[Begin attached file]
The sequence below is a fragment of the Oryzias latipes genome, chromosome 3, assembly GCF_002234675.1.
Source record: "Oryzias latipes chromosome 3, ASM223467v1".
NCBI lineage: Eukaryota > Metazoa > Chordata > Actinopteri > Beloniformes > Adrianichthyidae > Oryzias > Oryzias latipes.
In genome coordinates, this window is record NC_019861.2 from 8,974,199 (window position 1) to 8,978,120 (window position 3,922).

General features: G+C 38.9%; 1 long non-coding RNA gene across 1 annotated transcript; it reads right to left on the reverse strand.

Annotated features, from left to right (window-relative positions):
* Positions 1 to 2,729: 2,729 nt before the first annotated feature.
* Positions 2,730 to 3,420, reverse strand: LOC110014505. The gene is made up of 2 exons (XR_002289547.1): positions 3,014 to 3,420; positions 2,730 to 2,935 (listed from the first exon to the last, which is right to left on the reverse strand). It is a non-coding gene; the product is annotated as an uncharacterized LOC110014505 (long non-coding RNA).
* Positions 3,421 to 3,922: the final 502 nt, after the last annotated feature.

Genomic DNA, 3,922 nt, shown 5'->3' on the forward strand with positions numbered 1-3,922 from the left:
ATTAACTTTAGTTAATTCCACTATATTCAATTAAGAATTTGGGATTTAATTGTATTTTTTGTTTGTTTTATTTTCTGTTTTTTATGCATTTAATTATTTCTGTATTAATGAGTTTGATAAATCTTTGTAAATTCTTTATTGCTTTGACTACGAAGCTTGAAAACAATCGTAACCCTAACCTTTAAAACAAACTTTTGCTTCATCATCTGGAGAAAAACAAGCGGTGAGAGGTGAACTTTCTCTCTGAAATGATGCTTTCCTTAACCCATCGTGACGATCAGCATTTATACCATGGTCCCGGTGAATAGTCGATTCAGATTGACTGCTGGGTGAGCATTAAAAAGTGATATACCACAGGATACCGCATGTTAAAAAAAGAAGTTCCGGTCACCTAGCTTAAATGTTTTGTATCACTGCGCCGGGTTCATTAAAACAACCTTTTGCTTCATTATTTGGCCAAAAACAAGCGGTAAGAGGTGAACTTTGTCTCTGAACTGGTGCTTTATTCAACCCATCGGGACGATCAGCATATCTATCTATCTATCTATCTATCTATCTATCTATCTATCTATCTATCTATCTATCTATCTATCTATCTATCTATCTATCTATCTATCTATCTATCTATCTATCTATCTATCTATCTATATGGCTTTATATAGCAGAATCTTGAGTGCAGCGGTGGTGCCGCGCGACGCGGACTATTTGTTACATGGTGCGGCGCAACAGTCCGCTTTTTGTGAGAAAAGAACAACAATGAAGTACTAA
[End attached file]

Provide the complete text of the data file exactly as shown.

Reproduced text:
The sequence below is a fragment of the Oryzias latipes genome, chromosome 3, assembly GCF_002234675.1.
Source record: "Oryzias latipes chromosome 3, ASM223467v1".
NCBI lineage: Eukaryota > Metazoa > Chordata > Actinopteri > Beloniformes > Adrianichthyidae > Oryzias > Oryzias latipes.
In genome coordinates, this window is record NC_019861.2 from 8,974,199 (window position 1) to 8,978,120 (window position 3,922).

General features: G+C 38.9%; 1 long non-coding RNA gene across 1 annotated transcript; it reads right to left on the reverse strand.

Annotated features, from left to right (window-relative positions):
* Positions 1 to 2,729: 2,729 nt before the first annotated feature.
* Positions 2,730 to 3,420, reverse strand: LOC110014505. The gene is made up of 2 exons (XR_002289547.1): positions 3,014 to 3,420; positions 2,730 to 2,935 (listed from the first exon to the last, which is right to left on the reverse strand). It is a non-coding gene; the product is annotated as an uncharacterized LOC110014505 (long non-coding RNA).
* Positions 3,421 to 3,922: the final 502 nt, after the last annotated feature.

Genomic DNA, 3,922 nt, shown 5'->3' on the forward strand with positions numbered 1-3,922 from the left:
ATTAACTTTAGTTAATTCCACTATATTCAATTAAGAATTTGGGATTTAATTGTATTTTTTGTTTGTTTTATTTTCTGTTTTTTATGCATTTAATTATTTCTGTATTAATGAGTTTGATAAATCTTTGTAAATTCTTTATTGCTTTGACTACGAAGCTTGAAAACAATCGTAACCCTAACCTTTAAAACAAACTTTTGCTTCATCATCTGGAGAAAAACAAGCGGTGAGAGGTGAACTTTCTCTCTGAAATGATGCTTTCCTTAACCCATCGTGACGATCAGCATTTATACCATGGTCCCGGTGAATAGTCGATTCAGATTGACTGCTGGGTGAGCATTAAAAAGTGATATACCACAGGATACCGCATGTTAAAAAAAGAAGTTCCGGTCACCTAGCTTAAATGTTTTGTATCACTGCGCCGGGTTCATTAAAACAACCTTTTGCTTCATTATTTGGCCAAAAACAAGCGGTAAGAGGTGAACTTTGTCTCTGAACTGGTGCTTTATTCAACCCATCGGGACGATCAGCATATCTATCTATCTATCTATCTATCTATCTATCTATCTATCTATCTATCTATCTATCTATCTATCTATCTATCTATCTATCTATCTATCTATCTATCTATCTATCTATCTATCTATCTATATGGCTTTATATAGCAGAATCTTGAGTGCAGCGGTGGTGCCGCGCGACGCGGACTATTTGTTACATGGTGCGGCGCAACAGTCCGCTTTTTGTGAGAAAAGAACAACAATGAAGTACTAA